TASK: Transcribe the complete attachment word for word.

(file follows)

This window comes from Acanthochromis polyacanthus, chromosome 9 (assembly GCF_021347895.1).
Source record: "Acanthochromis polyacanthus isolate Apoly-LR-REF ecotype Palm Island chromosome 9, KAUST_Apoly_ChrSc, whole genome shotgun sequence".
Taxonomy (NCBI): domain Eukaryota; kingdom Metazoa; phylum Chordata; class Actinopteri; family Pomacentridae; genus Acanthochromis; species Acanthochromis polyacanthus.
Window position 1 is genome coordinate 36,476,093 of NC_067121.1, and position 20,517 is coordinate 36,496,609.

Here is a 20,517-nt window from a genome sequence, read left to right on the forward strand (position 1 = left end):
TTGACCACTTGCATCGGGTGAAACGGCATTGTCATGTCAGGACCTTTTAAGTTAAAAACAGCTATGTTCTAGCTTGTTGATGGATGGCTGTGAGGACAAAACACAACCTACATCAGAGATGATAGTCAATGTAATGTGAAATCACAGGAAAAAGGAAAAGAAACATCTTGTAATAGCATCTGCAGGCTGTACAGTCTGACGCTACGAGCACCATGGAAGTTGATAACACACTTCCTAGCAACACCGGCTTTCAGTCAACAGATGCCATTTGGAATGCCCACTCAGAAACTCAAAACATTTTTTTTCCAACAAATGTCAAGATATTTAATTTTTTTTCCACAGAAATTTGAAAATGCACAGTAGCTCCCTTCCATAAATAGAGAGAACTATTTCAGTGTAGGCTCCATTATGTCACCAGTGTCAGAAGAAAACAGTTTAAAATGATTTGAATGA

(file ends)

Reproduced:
This window comes from Acanthochromis polyacanthus, chromosome 9 (assembly GCF_021347895.1).
Source record: "Acanthochromis polyacanthus isolate Apoly-LR-REF ecotype Palm Island chromosome 9, KAUST_Apoly_ChrSc, whole genome shotgun sequence".
Taxonomy (NCBI): domain Eukaryota; kingdom Metazoa; phylum Chordata; class Actinopteri; family Pomacentridae; genus Acanthochromis; species Acanthochromis polyacanthus.
Window position 1 is genome coordinate 36,476,093 of NC_067121.1, and position 20,517 is coordinate 36,496,609.

Here is a 20,517-nt window from a genome sequence, read left to right on the forward strand (position 1 = left end):
TTGACCACTTGCATCGGGTGAAACGGCATTGTCATGTCAGGACCTTTTAAGTTAAAAACAGCTATGTTCTAGCTTGTTGATGGATGGCTGTGAGGACAAAACACAACCTACATCAGAGATGATAGTCAATGTAATGTGAAATCACAGGAAAAAGGAAAAGAAACATCTTGTAATAGCATCTGCAGGCTGTACAGTCTGACGCTACGAGCACCATGGAAGTTGATAACACACTTCCTAGCAACACCGGCTTTCAGTCAACAGATGCCATTTGGAATGCCCACTCAGAAACTCAAAACATTTTTTTTCCAACAAATGTCAAGATATTTAATTTTTTTTCCACAGAAATTTGAAAATGCACAGTAGCTCCCTTCCATAAATAGAGAGAACTATTTCAGTGTAGGCTCCATTATGTCACCAGTGTCAGAAGAAAACAGTTTAAAATGATTTGAATGA